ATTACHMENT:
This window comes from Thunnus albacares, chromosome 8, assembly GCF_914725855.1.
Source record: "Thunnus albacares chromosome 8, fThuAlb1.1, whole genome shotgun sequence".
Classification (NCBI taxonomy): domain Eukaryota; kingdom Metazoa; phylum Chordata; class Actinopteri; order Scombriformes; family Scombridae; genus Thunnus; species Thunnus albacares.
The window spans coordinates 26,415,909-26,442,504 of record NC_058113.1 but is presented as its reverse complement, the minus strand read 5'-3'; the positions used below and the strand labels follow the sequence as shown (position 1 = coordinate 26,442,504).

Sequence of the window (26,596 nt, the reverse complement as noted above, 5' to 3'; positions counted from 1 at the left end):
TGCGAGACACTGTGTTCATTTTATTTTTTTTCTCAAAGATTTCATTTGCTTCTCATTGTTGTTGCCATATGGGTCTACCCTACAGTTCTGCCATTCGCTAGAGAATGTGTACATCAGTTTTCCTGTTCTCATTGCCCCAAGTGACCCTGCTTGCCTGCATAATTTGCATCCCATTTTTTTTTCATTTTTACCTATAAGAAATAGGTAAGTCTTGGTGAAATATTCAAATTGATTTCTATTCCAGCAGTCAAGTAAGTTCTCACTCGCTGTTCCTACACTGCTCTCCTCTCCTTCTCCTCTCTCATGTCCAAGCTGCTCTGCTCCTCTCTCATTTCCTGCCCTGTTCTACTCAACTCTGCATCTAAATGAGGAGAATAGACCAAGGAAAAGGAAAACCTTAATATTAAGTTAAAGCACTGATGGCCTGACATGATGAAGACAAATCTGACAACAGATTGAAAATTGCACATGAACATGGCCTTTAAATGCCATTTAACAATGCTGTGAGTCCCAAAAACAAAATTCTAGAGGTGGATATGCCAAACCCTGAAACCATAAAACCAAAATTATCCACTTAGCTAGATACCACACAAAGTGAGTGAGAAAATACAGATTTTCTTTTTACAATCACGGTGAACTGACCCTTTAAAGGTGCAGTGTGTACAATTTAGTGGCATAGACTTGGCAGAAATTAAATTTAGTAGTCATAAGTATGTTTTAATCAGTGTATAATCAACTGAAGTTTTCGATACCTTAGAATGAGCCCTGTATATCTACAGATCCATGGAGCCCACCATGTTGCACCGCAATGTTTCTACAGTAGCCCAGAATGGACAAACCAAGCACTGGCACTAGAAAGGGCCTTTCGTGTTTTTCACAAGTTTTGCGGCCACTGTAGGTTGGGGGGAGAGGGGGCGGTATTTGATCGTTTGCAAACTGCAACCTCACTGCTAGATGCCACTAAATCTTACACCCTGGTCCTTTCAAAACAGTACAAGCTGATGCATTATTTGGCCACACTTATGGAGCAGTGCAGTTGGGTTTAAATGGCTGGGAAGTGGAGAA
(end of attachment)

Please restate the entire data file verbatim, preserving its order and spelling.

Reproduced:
This window comes from Thunnus albacares, chromosome 8, assembly GCF_914725855.1.
Source record: "Thunnus albacares chromosome 8, fThuAlb1.1, whole genome shotgun sequence".
Classification (NCBI taxonomy): domain Eukaryota; kingdom Metazoa; phylum Chordata; class Actinopteri; order Scombriformes; family Scombridae; genus Thunnus; species Thunnus albacares.
The window spans coordinates 26,415,909-26,442,504 of record NC_058113.1 but is presented as its reverse complement, the minus strand read 5'-3'; the positions used below and the strand labels follow the sequence as shown (position 1 = coordinate 26,442,504).

Sequence of the window (26,596 nt, the reverse complement as noted above, 5' to 3'; positions counted from 1 at the left end):
TGCGAGACACTGTGTTCATTTTATTTTTTTTCTCAAAGATTTCATTTGCTTCTCATTGTTGTTGCCATATGGGTCTACCCTACAGTTCTGCCATTCGCTAGAGAATGTGTACATCAGTTTTCCTGTTCTCATTGCCCCAAGTGACCCTGCTTGCCTGCATAATTTGCATCCCATTTTTTTTTCATTTTTACCTATAAGAAATAGGTAAGTCTTGGTGAAATATTCAAATTGATTTCTATTCCAGCAGTCAAGTAAGTTCTCACTCGCTGTTCCTACACTGCTCTCCTCTCCTTCTCCTCTCTCATGTCCAAGCTGCTCTGCTCCTCTCTCATTTCCTGCCCTGTTCTACTCAACTCTGCATCTAAATGAGGAGAATAGACCAAGGAAAAGGAAAACCTTAATATTAAGTTAAAGCACTGATGGCCTGACATGATGAAGACAAATCTGACAACAGATTGAAAATTGCACATGAACATGGCCTTTAAATGCCATTTAACAATGCTGTGAGTCCCAAAAACAAAATTCTAGAGGTGGATATGCCAAACCCTGAAACCATAAAACCAAAATTATCCACTTAGCTAGATACCACACAAAGTGAGTGAGAAAATACAGATTTTCTTTTTACAATCACGGTGAACTGACCCTTTAAAGGTGCAGTGTGTACAATTTAGTGGCATAGACTTGGCAGAAATTAAATTTAGTAGTCATAAGTATGTTTTAATCAGTGTATAATCAACTGAAGTTTTCGATACCTTAGAATGAGCCCTGTATATCTACAGATCCATGGAGCCCACCATGTTGCACCGCAATGTTTCTACAGTAGCCCAGAATGGACAAACCAAGCACTGGCACTAGAAAGGGCCTTTCGTGTTTTTCACAAGTTTTGCGGCCACTGTAGGTTGGGGGGAGAGGGGGCGGTATTTGATCGTTTGCAAACTGCAACCTCACTGCTAGATGCCACTAAATCTTACACCCTGGTCCTTTCAAAACAGTACAAGCTGATGCATTATTTGGCCACACTTATGGAGCAGTGCAGTTGGGTTTAAATGGCTGGGAAGTGGAGAA